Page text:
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Jefferson's Call for Nationhood

The First Inaugural Address

By Stephen Howard Browne

Publication Year: 2003

Widely celebrated in its own time, Thomas Jefferson’s first inaugural address commands the regard of Americans from across the political spectrum. Delivered as the young nation found itself embroiled in bitter partisan struggles, the speech has been hailed as the Sermon on the Mount of good government. Curiously, this masterpiece—the full text of which is reproduced in this volume—has never received sustained analysis. Here, Stephen Howard Browne describes its origins, composition, meaning, and delivery. His wellcrafted argument and accessible prose offer a model of analysis for rhetorical scholars and students and an added dimension to the history of the early republic and the understanding of American political thought.

Published by: Texas A&M University Press

Contents

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pp. ix-

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Acknowledgements

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pp. xi-

So slender a volume ought not to suggest paucity of support. Indeed, it could not have been written without the contributions, some silent, of the many scholars with whom it has been my great fortune to work through the years. Marty Medhurst first...

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Test of Thomas Jefferson's First Inaugural Address

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pp. xiii-xvii

Friends and fellow-citizens, Called upon to undertake the duties of the first executive office of our country, I avail myself of the presence of that portion of my fellow-citizens which is here assembled to express my grateful thanks for the favor with which they have been pleased to look toward me, to declare a sincere consciousness that...

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Introduction

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pp. 3-11

Late in the morning of March 4, 1801, the tall, fair, and conspicuously informal Virginian walked several hundred yards from his lodgings to mount the steps of the unfinished Capitol. Accompanied by a small but impressive parade of militia officers, Thomas...

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Chapter 1. “Brethren of the Same Principle”: The First Inaugural Address and the Language of Party

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pp. 12-49

John Quincy Adams was not, by any measure, an impressionable man. But after seven years abroad, he could not upon his return to American shores but feel pleasantly surprised at the prospect before him. “The appearance of our country,” he wrote Rufus King in October...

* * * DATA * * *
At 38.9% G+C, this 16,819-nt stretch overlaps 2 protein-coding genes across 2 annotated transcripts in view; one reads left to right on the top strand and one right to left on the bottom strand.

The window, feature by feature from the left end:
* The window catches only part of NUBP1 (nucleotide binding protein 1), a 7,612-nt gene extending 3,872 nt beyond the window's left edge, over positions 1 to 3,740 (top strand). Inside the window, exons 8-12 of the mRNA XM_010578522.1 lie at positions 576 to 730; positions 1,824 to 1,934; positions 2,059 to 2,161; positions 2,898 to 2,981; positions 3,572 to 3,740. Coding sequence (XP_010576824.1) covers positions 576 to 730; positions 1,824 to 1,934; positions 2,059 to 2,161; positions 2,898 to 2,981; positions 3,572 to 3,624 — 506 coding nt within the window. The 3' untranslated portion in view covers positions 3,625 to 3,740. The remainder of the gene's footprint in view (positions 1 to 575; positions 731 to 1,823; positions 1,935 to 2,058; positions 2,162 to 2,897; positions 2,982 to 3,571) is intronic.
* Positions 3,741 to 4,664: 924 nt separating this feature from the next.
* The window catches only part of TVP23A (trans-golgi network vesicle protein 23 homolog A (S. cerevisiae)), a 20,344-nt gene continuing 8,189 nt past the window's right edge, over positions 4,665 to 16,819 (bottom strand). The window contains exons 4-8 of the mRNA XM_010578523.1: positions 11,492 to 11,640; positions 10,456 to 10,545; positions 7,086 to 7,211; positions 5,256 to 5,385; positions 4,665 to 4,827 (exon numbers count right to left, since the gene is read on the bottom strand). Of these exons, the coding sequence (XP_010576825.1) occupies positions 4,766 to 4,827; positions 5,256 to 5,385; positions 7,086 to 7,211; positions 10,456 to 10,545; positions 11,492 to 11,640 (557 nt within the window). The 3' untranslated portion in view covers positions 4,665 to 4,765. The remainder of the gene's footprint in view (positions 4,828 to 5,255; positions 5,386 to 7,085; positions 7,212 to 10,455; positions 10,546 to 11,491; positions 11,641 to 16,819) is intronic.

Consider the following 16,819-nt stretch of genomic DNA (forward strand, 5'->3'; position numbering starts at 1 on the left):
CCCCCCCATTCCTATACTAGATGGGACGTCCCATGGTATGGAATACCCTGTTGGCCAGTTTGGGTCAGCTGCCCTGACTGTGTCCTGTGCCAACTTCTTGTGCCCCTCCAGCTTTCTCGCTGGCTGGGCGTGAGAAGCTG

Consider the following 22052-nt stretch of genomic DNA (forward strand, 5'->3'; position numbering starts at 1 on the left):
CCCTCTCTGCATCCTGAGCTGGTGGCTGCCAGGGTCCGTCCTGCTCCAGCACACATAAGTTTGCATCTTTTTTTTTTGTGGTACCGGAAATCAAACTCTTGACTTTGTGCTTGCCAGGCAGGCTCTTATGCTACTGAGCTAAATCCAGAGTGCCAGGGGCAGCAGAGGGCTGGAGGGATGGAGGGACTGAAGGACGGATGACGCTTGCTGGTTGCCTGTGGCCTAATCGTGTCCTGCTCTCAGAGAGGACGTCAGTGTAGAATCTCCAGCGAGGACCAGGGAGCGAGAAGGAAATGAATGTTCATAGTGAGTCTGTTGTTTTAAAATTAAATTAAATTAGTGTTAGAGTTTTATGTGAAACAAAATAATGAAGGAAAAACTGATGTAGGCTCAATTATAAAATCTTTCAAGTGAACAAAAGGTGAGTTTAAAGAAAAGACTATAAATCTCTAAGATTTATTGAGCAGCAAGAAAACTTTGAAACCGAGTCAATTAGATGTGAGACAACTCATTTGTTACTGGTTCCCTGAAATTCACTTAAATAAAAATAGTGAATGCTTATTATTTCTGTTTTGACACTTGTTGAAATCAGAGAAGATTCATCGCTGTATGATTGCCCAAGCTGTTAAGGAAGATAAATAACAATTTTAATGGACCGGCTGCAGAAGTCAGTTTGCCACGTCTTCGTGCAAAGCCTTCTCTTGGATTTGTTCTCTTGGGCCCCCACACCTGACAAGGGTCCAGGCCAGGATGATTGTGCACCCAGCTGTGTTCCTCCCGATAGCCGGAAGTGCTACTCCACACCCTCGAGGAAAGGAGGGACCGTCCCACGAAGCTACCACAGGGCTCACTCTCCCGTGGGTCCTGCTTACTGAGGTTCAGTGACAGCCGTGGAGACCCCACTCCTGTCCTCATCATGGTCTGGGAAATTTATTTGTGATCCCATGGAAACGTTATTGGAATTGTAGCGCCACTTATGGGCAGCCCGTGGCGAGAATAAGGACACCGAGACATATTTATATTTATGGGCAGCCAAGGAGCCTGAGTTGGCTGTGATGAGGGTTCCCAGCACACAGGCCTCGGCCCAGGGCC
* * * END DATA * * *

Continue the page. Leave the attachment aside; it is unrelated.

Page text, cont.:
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Chapter 2. “The Strongest Government on Earth”: The First Inaugural Address as Political Theory

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pp. 50-87

America was founded, like no other republic, upon ideas. The revolution that ushered it into existence was promoted, sustained, and justified through appeals to commonly held values; the Constitution had enshrined a government of laws, not men; and the new...

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Chapter 3. “The Circle of Our Felicities”: Rhetorical Dimensions of the First Inaugural Address

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pp. 88-130

Thomas Jefferson was at length elected president of the United States of America on February 17, 1801. That left, even for his rapid pen, precious little time to compose what was to become, in Fawn Brodie’s words, “one of the great seminal papers in American political history.” Public anticipation of the inaugural day...

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Epilogue

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pp. 131-134

Thomas Jefferson professed to be above party; claimed no exalted status as a political theorist; declined the orator’s laurel. I have attempted in these chapters to suggest that in fact Jefferson was not above party, that he was a political thinker of genuine stature, and that...

Notes

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pp. 135-143

Bibliography

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pp. 144-152

Index

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pp. 153-155


E-ISBN-13: 9781603446778
E-ISBN-10: 160344677X
Print-ISBN-13: 9781585442522
Print-ISBN-10: 1585442526

Page Count: 176
Illustrations: Frontis.
Publication Year: 2003

Series Title: Library Presidential Rhetoric Series

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Subject Headings

  • Jefferson, Thomas, 1743-1826 -- Political and social views.
  • United States -- Politics and government -- 1801-1809.
  • Jefferson, Thomas, 1743-1826 -- Language.
  • Jefferson, Thomas, 1743-1826 -- Oratory.
  • Presidents -- United States -- Inaugural addresses.
  • Rhetoric -- Political aspects -- United States -- History -- 18th century.
  • Discourse analysis -- United States.
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